Tag Archives: New York City

Noticing ~ Central Park

We visit New York City at least once a year and sometimes twice which is a pretty big deal since we live in Japan. For us, it is the centre of Everything. We go to plays and musicals, we have delicious meals, we meet up with friends who go to school or work in the city and other international-educator-kindred-spirits who still have family there. Oh, and we shop! We also walk more in New York than we do anywhere else. In New York, twenty blocks feels like just up the street.
I took this photograph in Central Park on the 29th of December. That was the day we were scheduled to fly home but Winter finally arrived in Canada, specifically Toronto, so we pushed our flight back a day to miss the storm. We spent our “bonus day” eating French Onion soup, browsing in a book store and walking in Central Park.
I love that some things still feel like magic. After all these years.

New York City Top Ten

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A few days ago my sister Megan sent me her top ten
New York moments. In no particular order, here are mine.

The hilarious woman seated behind me at the Lives of the Saints.
She was blind but proclaimed she had the best view in the house.

The crispy fish tacos at El Presidente on West 24th.

The eight high school boys on a school trip, all of them
shopping for running shoes while I tried on fuchsia converse.
Contact sport meets Disney Land.

The Christmas morning look on Megan’s face
when she found the perfect grey dress at Macy’s.

Melinda, from my hotel, who saw me in the lobby
on my last night and wished me a good flight.

The crisp bright light and laughter on the High Line
the morning Meg and I had our photos taken.

Helen Mirren and the cast of The Audience.

A charming taxi driver from Jamaica.

Talking with Jun about writing novels.

Walking home in the rain {how quickly a place
becomes home} and the man who helped me cross the street.

Be not afraid.


Tumbling out onto the steps
of the Lincoln Centre
after the King and I,
we cross through growing puddles
of liquid light, hundreds of
well-dressed theatre-goers
plus three guys in jeans.

At Columbus Circle
a sea of black umbrellas
surges towards seven
yellow taxis.

25 blocks. Nothing
for a New Yorker but for me
armed only with a small umbrella
and my best pair of red shoes,
it’s an odyssey.

Around 55th Street
halfway to my hotel
I stop at the light.
A young man crosses
against the red.
He stops. Stares at me.

Oh Shit.

“Hey, lady! You can cross.
I promise you it’s perfectly
safe. I’ll stand right here
while you cross.”

I look both ways
and enter the intersection
where the young man stands

We laugh.

I wave from the other side
of the street.

He disappears into the rain.

Ways of Seeing


The woman found herself seated beside
actors Danny Devito and Rhea Perlman.
At intermission Danny whispered
to Rhea, his wife,
“Look, I’m not complaining
but I think it’s weird that
no one has recognised us.”

What he did not know
was that he was surrounded
by a group of blind people.

Halfway around the world

It seemed like a good idea at the time.

When planning our trip home this summer (Ottawa for me and Calgary for DP), the cheapest plane tickets we could find got us from Bangkok to New York City via London. So, I was thinking… if we were going to be in London, why not spend a few days there? And if we were going to be in Europe, why not fly to Spain and see our friends in Barcelona? Why not see some shows in London and New York City? After four nights in Manhattan, we’d take Amtrak’s Adirondack route from Manhattan to Montreal and then, the following day, we’d take Via Rail home to Ottawa. We’d rent a car and drive to Toronto and Kingston. What could be easier?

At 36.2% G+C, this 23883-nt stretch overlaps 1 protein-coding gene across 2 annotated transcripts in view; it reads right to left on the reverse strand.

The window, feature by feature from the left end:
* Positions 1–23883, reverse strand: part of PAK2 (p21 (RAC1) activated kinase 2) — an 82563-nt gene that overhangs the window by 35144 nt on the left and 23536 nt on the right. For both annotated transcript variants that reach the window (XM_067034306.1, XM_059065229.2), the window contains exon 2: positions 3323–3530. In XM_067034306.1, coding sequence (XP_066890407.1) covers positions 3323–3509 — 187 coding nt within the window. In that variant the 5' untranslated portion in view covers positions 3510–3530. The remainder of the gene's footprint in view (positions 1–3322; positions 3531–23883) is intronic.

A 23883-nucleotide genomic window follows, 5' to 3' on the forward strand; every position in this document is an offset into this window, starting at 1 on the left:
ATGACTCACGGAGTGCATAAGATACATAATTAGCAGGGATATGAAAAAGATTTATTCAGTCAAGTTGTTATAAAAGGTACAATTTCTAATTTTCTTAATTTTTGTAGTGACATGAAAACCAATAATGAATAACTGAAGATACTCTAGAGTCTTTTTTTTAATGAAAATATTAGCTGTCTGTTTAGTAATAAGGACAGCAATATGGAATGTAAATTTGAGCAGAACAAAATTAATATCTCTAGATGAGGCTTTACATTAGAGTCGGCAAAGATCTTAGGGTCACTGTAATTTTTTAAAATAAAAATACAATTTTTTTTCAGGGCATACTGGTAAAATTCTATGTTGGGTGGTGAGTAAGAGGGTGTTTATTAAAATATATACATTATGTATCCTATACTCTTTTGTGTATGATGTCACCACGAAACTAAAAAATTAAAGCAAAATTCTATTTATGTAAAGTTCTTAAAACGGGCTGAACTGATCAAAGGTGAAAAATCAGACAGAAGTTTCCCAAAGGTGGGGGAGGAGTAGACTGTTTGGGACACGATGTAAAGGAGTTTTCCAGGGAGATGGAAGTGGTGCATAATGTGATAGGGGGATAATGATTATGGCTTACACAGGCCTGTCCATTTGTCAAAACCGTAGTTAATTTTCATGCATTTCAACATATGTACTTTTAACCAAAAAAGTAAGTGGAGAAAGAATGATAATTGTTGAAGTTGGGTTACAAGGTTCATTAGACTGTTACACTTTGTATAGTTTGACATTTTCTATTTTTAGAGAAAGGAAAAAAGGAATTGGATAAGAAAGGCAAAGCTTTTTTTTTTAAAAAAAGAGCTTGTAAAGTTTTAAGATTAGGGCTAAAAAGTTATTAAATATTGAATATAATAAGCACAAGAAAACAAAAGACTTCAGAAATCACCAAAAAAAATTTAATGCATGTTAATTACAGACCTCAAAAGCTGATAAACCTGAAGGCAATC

So that’s what we did. We traveled halfway around the world.  (The other half – the half that leads to our new life in Yokohama, Japan – begins in just two weeks!)

We visited ten cities and many small towns in five countries and slept in 11 different beds. In Barcelona, we had our photos taken. We’ve seen many dear friends with whom we shared stories and some extraordinary meals. (Unfortunately, there are some friends we won’t have a chance to see this year. This always makes us feel a whole host of emotions situated along the sadness/guilt spectrum but not seeing everyone is one of the few drawbacks of our mostly-lovely nomadic life. Knowing and loving many people is not always compatible with our strong need for rest, recovery and some time for ourselves at the end of each school year.)

The journey has been:
a) heart-warming
b) exhilarating
c) delicious
d) exhausting
e) all of the above (and still a very good idea!)

Today, exactly one month after our Bangkok departure, I had my first full day in my jammies. In short, I had a vacation from my vacation. To say that I have enjoyed this day without commitments would be an understatement of criminal proportions. I even loved the scary wind storm and ensuing power outage that gave us a reason to light our seldom-used, big red Christmas candles. I felt a bit disappointed when the power came back on and the bright lights ruined the lovely mood. That’s exactly how I used to feel as a kid… like “Why is everyone so excited about the power? It was more romantic with the lights out.”

I have so much to share but after a month on the road, I got stuck and wasn’t sure where to start. So I’m just starting.

Hello! How have you been and what have you been up to?